You talked quite a bit about how we just simply must let go of what other people think of us. Why do we have to stop using other people as an excuse, because that is what it is, to stall out or stop in our tracks or forego what we’re really meant and made to do?
Dave: Well, I mean, I think you have to start with this, and this is a hard thing because ego and your self-worth are so tied to the hope that everyone does actually care about what you’re up to. The reality is, and this is going to hurt somebody’s feelings, but nobody’s thinking about you. I mean this truly, 100%, like have a gift, be free, no one is thinking about you, they’re thinking about themselves. And that doesn’t indict them as being a bad person. It makes them human. And the humanity of each of us being interested first and foremost in self should be something that gives you the freedom to pursue the calling of your heart without worry of what they’re thinking because they aren’t, they just truly aren’t.
So part of what I had to come around to is to appreciate that there will be things that I create, including this book, including our podcasts, or any of the work we do with The Hollis Company that certain people won’t like, and it wasn’t for them.
Jen: That’s good.
Dave: The pursuit of a life of impact comes with criticism as part and parcel of what it means to have impact. If there are 100 people, and we can impact ninety, but turn off ten, we stay focused on the ten who might be upset, and…
Dave: ….are stopped from even making a step toward the ninety who could be helped. Yeah, that’s cuckoo.
Jen: That’s cuckoo.
Dave: I had to really divorce myself from the possibility that someone won’t like this book. Not someone, literally thousands and thousands people will not like this book, and that’s okay. It’s just not for them.
Jen: Yep, that’s so great. I love that. That is the healthiest approach and it’s so liberating. I think disapproval and disgruntlement is such a deterrent for us, we just think, Well, that’ll be the worst thing. It’ll be the worst thing when people criticize this beautiful thing that I made, and it will just hurt my little feelings. And maybe it will, but then all that happens, because it will, as you noted, there is a 100% chance that that’s going to happen about these things that we create and bring forth in the world. And then you go to bed and you sleep all night long, and you wake up the next day and you’re alive.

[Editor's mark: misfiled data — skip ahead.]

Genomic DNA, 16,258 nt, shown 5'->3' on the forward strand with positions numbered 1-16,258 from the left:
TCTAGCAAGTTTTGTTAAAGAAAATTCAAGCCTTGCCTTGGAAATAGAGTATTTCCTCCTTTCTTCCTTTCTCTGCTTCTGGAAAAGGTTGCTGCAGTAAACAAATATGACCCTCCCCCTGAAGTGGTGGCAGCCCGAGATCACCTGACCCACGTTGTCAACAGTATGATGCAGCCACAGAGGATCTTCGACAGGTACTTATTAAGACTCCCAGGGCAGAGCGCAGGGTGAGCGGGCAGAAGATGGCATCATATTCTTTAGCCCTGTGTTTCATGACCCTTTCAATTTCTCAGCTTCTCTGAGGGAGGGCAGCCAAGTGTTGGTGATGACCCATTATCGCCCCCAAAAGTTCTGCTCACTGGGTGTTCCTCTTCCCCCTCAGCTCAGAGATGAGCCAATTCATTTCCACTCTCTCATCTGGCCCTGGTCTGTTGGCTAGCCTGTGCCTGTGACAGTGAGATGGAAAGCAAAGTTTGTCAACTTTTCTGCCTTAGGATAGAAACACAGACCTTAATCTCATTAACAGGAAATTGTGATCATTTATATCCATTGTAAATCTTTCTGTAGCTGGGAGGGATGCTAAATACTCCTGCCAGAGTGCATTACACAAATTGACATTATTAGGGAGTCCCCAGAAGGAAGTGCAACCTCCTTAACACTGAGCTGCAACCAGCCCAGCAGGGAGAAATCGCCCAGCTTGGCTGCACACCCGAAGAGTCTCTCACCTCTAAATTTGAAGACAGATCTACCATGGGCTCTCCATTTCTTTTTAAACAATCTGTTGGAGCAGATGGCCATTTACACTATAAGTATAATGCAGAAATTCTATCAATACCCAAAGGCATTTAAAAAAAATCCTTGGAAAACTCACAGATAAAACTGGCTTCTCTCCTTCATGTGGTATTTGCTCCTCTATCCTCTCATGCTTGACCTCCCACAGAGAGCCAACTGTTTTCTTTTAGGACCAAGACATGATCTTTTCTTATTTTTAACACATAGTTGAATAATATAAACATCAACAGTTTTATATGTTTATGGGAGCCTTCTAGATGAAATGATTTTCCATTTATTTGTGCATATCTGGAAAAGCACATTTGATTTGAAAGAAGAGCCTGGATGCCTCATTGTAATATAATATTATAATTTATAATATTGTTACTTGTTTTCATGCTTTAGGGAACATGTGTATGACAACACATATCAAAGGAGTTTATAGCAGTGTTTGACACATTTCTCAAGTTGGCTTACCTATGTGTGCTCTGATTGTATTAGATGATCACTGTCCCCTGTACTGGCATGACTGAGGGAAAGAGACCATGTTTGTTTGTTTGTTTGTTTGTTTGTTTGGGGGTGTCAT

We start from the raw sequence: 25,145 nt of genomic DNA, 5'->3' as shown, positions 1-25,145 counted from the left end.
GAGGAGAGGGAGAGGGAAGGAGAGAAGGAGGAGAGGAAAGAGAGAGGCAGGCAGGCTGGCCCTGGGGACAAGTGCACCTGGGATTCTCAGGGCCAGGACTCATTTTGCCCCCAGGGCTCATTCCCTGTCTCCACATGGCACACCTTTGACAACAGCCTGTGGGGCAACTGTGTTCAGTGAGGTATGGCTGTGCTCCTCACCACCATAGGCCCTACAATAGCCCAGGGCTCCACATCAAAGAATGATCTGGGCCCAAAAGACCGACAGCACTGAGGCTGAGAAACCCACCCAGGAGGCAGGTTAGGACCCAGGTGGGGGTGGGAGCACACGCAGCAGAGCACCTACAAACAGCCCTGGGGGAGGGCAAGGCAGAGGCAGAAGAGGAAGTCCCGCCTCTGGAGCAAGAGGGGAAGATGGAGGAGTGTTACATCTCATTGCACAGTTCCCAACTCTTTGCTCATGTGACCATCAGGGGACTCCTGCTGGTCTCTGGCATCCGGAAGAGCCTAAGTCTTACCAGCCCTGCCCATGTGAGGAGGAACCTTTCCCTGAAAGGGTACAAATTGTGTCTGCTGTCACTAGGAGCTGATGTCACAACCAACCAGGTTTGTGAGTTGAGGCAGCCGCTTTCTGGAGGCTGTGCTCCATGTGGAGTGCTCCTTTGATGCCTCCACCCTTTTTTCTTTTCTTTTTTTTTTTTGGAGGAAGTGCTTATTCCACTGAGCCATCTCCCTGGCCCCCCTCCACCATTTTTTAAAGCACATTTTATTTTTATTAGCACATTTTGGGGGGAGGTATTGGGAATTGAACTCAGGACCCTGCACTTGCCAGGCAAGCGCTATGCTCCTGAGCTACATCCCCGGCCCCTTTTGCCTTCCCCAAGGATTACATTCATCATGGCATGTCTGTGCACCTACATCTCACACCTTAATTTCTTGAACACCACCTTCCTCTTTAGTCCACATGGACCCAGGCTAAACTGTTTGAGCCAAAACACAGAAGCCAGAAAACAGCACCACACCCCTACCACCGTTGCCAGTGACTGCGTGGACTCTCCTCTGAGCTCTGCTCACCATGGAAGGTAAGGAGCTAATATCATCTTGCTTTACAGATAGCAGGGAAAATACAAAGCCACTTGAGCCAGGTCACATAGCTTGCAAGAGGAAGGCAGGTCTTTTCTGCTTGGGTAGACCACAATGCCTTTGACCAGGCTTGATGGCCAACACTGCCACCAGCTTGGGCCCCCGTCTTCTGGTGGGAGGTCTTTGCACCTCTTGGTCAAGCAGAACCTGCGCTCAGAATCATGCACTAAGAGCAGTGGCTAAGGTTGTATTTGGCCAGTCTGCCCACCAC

Dave: So true.
Jen: You go, Oh, okay. Was that it? Was that the end of it? Well, then carry on everybody, keep doing what you’re doing, keep building what you’re building.
Dave: I want to say this, too, because this was a really important thing for me in the discovery process of producing on a level that I’d never produced before. And that is, every human, everyone listening, y’all have ways that you handle being triggered. Right? There are healthy coping mechanisms and there are unhealthy coping mechanisms. And as honest as I’ve been about drinking as one of my unhealthy coping mechanisms, I think part of what is interesting and the realness or rawness of this writing is that this book wrote itself in real-time, as I was processing some of this experience of writing a book for the first time against the backdrop of not having the best coping mechanisms. I have not had a drink in nine months. I’m super, super proud of the fact that I haven’t.